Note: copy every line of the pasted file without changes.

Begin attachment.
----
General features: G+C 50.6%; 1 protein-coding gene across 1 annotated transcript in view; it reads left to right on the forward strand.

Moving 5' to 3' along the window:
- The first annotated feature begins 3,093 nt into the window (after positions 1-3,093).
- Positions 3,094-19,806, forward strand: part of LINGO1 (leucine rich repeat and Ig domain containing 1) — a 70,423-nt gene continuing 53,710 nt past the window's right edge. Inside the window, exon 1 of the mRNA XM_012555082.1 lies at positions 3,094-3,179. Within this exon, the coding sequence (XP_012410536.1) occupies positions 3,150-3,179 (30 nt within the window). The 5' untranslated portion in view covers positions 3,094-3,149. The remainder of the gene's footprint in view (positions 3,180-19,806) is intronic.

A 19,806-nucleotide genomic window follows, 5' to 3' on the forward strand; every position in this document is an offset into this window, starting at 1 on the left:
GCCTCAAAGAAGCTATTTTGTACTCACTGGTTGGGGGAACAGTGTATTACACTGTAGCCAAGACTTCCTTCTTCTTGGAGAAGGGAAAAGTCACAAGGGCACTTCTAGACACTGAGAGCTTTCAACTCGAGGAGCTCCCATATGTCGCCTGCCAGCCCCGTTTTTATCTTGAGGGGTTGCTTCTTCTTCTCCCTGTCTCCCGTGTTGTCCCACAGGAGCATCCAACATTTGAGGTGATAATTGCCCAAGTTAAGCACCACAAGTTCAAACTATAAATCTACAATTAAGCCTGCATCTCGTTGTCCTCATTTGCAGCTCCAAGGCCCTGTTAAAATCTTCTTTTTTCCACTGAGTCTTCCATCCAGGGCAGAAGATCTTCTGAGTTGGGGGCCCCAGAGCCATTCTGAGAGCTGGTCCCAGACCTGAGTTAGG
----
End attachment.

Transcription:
General features: G+C 50.6%; 1 protein-coding gene across 1 annotated transcript in view; it reads left to right on the forward strand.

Moving 5' to 3' along the window:
- The first annotated feature begins 3,093 nt into the window (after positions 1-3,093).
- Positions 3,094-19,806, forward strand: part of LINGO1 (leucine rich repeat and Ig domain containing 1) — a 70,423-nt gene continuing 53,710 nt past the window's right edge. Inside the window, exon 1 of the mRNA XM_012555082.1 lies at positions 3,094-3,179. Within this exon, the coding sequence (XP_012410536.1) occupies positions 3,150-3,179 (30 nt within the window). The 5' untranslated portion in view covers positions 3,094-3,149. The remainder of the gene's footprint in view (positions 3,180-19,806) is intronic.

A 19,806-nucleotide genomic window follows, 5' to 3' on the forward strand; every position in this document is an offset into this window, starting at 1 on the left:
GCCTCAAAGAAGCTATTTTGTACTCACTGGTTGGGGGAACAGTGTATTACACTGTAGCCAAGACTTCCTTCTTCTTGGAGAAGGGAAAAGTCACAAGGGCACTTCTAGACACTGAGAGCTTTCAACTCGAGGAGCTCCCATATGTCGCCTGCCAGCCCCGTTTTTATCTTGAGGGGTTGCTTCTTCTTCTCCCTGTCTCCCGTGTTGTCCCACAGGAGCATCCAACATTTGAGGTGATAATTGCCCAAGTTAAGCACCACAAGTTCAAACTATAAATCTACAATTAAGCCTGCATCTCGTTGTCCTCATTTGCAGCTCCAAGGCCCTGTTAAAATCTTCTTTTTTCCACTGAGTCTTCCATCCAGGGCAGAAGATCTTCTGAGTTGGGGGCCCCAGAGCCATTCTGAGAGCTGGTCCCAGACCTGAGTTAGG